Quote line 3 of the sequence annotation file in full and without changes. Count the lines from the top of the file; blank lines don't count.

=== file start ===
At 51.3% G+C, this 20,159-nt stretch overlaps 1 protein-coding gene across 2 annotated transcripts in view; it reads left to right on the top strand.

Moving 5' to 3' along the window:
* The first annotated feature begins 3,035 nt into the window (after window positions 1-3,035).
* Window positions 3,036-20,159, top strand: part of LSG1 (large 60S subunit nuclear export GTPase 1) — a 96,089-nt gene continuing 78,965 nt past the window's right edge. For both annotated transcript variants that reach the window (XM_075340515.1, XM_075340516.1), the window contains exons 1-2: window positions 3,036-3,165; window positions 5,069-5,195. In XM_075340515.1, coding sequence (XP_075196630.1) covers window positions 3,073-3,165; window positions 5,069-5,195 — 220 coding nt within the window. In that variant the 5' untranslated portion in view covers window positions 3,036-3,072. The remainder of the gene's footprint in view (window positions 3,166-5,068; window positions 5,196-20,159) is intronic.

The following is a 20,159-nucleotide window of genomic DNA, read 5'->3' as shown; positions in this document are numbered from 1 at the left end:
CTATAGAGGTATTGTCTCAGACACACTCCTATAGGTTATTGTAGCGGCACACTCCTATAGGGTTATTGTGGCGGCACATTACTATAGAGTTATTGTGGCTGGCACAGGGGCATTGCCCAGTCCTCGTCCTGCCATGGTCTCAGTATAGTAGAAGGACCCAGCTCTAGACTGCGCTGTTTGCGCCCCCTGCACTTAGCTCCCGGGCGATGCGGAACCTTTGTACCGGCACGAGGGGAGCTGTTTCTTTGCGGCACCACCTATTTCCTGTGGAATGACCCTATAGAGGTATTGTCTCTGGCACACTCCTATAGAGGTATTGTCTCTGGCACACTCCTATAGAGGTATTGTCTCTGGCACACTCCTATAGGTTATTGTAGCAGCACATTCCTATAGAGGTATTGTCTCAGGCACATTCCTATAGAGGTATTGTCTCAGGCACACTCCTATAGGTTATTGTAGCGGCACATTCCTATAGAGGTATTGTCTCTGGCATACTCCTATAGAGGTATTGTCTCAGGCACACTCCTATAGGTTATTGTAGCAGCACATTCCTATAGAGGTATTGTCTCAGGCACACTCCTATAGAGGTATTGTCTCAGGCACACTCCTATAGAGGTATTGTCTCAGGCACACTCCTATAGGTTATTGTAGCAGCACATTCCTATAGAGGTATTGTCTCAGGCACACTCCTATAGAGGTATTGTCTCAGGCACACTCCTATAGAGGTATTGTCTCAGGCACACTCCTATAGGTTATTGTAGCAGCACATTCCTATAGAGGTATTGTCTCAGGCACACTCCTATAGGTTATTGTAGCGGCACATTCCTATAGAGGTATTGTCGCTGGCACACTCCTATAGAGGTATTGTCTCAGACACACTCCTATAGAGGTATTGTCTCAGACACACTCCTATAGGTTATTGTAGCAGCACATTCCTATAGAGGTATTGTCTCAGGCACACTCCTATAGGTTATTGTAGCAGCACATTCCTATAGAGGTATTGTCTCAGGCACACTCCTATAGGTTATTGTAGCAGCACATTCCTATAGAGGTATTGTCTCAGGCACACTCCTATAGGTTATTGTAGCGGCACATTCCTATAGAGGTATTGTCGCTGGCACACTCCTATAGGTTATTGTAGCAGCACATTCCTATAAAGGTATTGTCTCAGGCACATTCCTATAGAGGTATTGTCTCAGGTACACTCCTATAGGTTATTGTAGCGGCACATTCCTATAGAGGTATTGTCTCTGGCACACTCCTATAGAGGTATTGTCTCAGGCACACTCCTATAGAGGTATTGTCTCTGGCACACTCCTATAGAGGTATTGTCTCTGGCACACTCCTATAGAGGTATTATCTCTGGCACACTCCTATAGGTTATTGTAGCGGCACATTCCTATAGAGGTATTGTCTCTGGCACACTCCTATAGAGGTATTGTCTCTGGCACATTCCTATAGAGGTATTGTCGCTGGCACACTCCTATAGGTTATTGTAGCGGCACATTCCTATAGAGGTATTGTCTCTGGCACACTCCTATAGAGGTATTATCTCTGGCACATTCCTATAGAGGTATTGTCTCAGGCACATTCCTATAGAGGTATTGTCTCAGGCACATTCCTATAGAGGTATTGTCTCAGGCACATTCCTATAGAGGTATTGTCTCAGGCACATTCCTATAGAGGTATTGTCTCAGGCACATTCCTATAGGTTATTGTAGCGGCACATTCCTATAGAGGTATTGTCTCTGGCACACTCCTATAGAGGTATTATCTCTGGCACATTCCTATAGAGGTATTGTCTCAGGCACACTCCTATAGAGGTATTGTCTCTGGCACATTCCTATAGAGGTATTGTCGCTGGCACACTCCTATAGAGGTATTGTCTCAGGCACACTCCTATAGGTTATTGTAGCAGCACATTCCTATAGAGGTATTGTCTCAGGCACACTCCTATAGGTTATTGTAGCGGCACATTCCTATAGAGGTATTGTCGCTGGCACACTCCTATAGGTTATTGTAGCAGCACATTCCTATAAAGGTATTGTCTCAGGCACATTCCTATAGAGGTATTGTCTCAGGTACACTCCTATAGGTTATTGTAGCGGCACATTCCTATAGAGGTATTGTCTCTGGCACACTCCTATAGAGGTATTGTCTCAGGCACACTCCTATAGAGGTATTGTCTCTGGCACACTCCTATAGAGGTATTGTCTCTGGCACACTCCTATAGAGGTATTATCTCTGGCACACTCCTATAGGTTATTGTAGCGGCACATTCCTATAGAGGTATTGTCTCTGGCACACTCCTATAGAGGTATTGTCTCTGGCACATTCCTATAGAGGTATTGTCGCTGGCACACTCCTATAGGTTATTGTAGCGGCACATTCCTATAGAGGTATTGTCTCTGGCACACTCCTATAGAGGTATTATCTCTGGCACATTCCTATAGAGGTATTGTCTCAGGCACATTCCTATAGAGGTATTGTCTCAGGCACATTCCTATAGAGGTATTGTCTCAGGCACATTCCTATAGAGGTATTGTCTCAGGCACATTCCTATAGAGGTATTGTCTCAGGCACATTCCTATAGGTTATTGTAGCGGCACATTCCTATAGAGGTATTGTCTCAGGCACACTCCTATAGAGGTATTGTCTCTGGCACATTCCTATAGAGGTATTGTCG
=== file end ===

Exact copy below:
* The first annotated feature begins 3,035 nt into the window (after window positions 1-3,035).